These conditions created the environment for a strong trade union movement which grew in reaction to the dire conditions which always reign in rapid capitalist expansion – the stockyards, especially, being as unpleasant for the workers as they were for the animals.

A series of meetings, rallies and demonstrations were organised in the days following May 1st as the workers stepped up their pressure on the employers. On the Tuesday 4th, a peaceful meeting had been taking place for some time when massed police ranks arrived and demanded that the speakers ‘desist’ and the crowd ‘disperse’. Immediately after that demand a bomb was thrown at the advancing police and seven died either there or of their wounds. Gunfire broke out, 4 demonstrators were killed, dozens wounded and about 60 police suffered from gunshot wounds of varying degrees – mainly, it was commonly accepted, from the erratic firing of fellow officers.

Who actually threw the bomb and why was never proved beyond doubt. However, what was certain was that it was the organised workers who were tried, 4 of them eventually being strangled on the gallows – they didn’t ‘hang’, by accident or design, as they didn’t fall so as to break their necks. What was also certain was the anti-red, anti-trade union purge that followed as well as a concerted press campaign to vilify the workers and promote the police as innocent victims of dangerous, out of control, anarchists. This is a circumstance that has been repeated innumerable times in the years since, in all parts of the globe.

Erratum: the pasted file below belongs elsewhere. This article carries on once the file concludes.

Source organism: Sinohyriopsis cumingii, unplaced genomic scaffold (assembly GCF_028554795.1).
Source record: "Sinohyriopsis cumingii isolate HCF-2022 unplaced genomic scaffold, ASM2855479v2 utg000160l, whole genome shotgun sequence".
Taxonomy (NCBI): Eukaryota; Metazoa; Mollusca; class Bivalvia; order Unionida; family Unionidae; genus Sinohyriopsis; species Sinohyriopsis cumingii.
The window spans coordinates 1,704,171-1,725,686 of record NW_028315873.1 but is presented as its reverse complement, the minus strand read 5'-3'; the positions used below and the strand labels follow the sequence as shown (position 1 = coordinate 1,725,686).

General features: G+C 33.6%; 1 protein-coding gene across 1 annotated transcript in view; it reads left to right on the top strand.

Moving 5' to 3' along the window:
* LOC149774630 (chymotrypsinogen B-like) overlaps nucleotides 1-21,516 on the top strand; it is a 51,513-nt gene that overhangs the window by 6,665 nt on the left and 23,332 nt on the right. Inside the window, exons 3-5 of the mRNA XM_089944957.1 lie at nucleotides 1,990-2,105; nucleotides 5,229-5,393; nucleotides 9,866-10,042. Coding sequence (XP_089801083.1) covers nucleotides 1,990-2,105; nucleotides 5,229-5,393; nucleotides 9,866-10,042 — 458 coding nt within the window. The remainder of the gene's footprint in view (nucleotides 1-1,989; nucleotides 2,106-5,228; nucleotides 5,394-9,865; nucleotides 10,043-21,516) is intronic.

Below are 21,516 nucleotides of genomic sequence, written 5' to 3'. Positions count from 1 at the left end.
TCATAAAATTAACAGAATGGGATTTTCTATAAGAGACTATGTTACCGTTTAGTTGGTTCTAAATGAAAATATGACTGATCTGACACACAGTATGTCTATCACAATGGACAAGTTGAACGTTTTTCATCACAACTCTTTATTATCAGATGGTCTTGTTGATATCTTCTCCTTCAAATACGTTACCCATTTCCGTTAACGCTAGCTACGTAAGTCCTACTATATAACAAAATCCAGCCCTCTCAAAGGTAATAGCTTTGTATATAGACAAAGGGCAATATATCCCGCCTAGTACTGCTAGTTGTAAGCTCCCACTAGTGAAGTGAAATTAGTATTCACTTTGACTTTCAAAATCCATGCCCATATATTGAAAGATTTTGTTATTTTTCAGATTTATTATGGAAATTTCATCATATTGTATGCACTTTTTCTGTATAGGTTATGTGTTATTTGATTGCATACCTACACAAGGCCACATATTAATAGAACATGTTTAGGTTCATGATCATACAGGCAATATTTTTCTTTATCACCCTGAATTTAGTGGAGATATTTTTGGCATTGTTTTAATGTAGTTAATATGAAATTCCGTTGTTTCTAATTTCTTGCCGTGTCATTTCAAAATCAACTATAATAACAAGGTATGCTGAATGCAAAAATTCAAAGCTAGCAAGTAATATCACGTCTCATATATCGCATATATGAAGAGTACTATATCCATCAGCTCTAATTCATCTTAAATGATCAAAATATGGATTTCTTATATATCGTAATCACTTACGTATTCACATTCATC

Conspiracy trials go against even the bourgeois legal tenet of ‘innocent until proven guilty’ as the burden of proof is laid at the feet of the accused, not the accusers. In the heightened environment that often surrounds such trials the chances of the accused being found not guilty is remote and for thinking individuals the whole affair is seen as a stitch-up and a gross miscarriage of justice – in Britain it’s sufficient to mention the case of the Tolpuddle Martyrs (farm workers transported to Australia for forming a union in 1834) and the Shrewsbury 24 (tried and convicted of conspiracy, although the way the media presented it they were guilty of using and threatening violence, after the 1972 building workers strike).

Demonstrations and strikes on May Day became the focal point for struggles throughout the world as the working class started to stand up for its rights and the red banner of communism flew over more and more streets – for the truth of any society is that whoever rules the streets rules the country.

With the victory of the first workers’ and peasants’ revolution in Russia, which became the Soviet Union, May Day took on an even greater importance. Each year as the workers and peasants marched through Red Square when they took a break away from the collectivisation and industrialisation of one sixth of the worlds’ land mass, they were throwing down a challenge to the workers in the rest of the world – do you want to live in freedom or remain under the yoke of capitalism?